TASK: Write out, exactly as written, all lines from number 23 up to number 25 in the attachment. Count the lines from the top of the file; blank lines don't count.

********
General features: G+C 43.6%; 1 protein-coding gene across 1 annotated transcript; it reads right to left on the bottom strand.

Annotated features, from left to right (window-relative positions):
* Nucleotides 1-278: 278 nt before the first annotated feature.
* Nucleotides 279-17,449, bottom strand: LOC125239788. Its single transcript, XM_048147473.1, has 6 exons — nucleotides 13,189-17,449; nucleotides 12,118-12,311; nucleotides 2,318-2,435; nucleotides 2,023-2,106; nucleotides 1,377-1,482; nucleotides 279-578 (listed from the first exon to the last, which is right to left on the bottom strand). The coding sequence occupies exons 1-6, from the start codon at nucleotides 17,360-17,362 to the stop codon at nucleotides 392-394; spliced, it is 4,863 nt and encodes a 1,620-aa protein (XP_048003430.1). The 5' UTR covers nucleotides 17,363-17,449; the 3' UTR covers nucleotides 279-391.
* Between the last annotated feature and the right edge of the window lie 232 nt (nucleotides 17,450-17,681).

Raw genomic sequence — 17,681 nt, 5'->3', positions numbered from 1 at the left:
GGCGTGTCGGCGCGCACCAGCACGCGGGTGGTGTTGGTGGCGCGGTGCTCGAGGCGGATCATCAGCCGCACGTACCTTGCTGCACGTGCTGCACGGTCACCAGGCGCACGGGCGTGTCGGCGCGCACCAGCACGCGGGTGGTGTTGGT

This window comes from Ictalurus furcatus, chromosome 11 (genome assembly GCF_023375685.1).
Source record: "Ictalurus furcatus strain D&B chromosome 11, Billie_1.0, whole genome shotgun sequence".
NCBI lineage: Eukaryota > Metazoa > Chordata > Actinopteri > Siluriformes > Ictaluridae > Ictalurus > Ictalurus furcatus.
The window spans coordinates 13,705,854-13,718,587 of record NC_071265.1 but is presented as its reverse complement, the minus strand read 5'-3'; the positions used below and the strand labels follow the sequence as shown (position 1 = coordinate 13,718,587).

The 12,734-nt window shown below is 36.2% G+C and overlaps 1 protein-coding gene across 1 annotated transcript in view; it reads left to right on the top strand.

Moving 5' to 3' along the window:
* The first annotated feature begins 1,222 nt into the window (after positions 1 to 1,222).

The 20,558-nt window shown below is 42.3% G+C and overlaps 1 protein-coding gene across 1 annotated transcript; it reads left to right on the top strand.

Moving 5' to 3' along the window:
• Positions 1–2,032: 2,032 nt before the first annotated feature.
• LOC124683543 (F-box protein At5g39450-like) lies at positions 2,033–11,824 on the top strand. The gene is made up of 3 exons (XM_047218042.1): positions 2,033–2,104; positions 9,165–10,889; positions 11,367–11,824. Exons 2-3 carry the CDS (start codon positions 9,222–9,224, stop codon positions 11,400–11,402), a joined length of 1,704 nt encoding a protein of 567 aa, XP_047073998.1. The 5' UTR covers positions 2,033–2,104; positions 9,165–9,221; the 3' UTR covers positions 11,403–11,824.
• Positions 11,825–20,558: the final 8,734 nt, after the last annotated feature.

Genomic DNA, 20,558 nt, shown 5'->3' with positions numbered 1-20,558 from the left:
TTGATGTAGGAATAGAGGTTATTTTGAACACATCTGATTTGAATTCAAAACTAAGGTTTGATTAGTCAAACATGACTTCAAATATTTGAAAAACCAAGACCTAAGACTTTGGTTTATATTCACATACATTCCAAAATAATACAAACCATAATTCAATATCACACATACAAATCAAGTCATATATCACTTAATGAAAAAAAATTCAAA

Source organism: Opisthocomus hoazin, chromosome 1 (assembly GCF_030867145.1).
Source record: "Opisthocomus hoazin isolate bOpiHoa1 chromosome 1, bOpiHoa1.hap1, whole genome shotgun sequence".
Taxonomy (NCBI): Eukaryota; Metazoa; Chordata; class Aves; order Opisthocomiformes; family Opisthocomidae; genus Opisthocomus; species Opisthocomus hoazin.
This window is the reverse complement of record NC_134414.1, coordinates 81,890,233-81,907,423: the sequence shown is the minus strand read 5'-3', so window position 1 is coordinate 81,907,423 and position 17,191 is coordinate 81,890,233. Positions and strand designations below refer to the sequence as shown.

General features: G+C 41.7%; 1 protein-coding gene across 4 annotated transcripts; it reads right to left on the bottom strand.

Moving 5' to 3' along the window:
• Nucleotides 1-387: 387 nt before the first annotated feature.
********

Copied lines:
Source record: "Opisthocomus hoazin isolate bOpiHoa1 chromosome 1, bOpiHoa1.hap1, whole genome shotgun sequence".
Taxonomy (NCBI): Eukaryota; Metazoa; Chordata; class Aves; order Opisthocomiformes; family Opisthocomidae; genus Opisthocomus; species Opisthocomus hoazin.
This window is the reverse complement of record NC_134414.1, coordinates 81,890,233-81,907,423: the sequence shown is the minus strand read 5'-3', so window position 1 is coordinate 81,907,423 and position 17,191 is coordinate 81,890,233. Positions and strand designations below refer to the sequence as shown.